India’s Department of Telecommunications (DoT) has stepped into the argument which has been raging for several months between the Telecom Regulatory Authority of India (TRAI) and the nation’s cellular operators regarding the future allocation of mobile spectrum. According to Indian newspaper The Telegraph, the DoT has apparently asked TRAI to simply monitor the use of spectrum by operators, and not breach its mandate by commenting on how the government might award future radio frequencies. The current debate has centred on recent demands for PCS 1900MHz spectrum by CDMA operators Tata Teleservices and Reliance Infocomm. However, the nation’s remaining mobile operators, who use the GSM standard, have argued that the allocation of the 1900MHz frequency band will jeapordise their future prospects of introducing third-generation (3G) mobile services.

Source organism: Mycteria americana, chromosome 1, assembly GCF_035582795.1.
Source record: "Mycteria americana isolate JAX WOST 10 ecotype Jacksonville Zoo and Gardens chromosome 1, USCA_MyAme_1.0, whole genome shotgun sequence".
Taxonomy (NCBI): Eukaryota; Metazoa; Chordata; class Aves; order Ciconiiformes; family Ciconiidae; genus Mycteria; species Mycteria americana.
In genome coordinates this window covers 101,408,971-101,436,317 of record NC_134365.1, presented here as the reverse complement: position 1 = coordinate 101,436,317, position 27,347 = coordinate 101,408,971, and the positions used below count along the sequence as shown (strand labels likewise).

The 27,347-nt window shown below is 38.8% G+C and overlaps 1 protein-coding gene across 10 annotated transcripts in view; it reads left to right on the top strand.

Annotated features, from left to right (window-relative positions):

In October India’s CDMA operators joined forces with the CDMA Development Group to lobby the country’s telecoms regulator to make the 1900MHz band available for the deployment of CDMA2000 systems. Since the award of Universal Access licences last year, the Indian mobile market has grown exponentially, with connections rising from 21 million to over 30 million in the first half of 2004 alone. The country’s CDMA operators have told the Telecom Regulatory Authority of India (TRAI) that they need the extra spectrum to be able to meet the current burgeoning demand, and also to deploy IMT-2000 services. They claim that allocation of the 1900MHz band is consistent with International Telecommunication Union (ITU) recommendations, and will not interfere with other next-generation technologies due to be rolled out in India, such as W-CDMA, pointing to countries such as the US and Japan, where W-CDMA and CDMA2000 are being deployed in the same bands.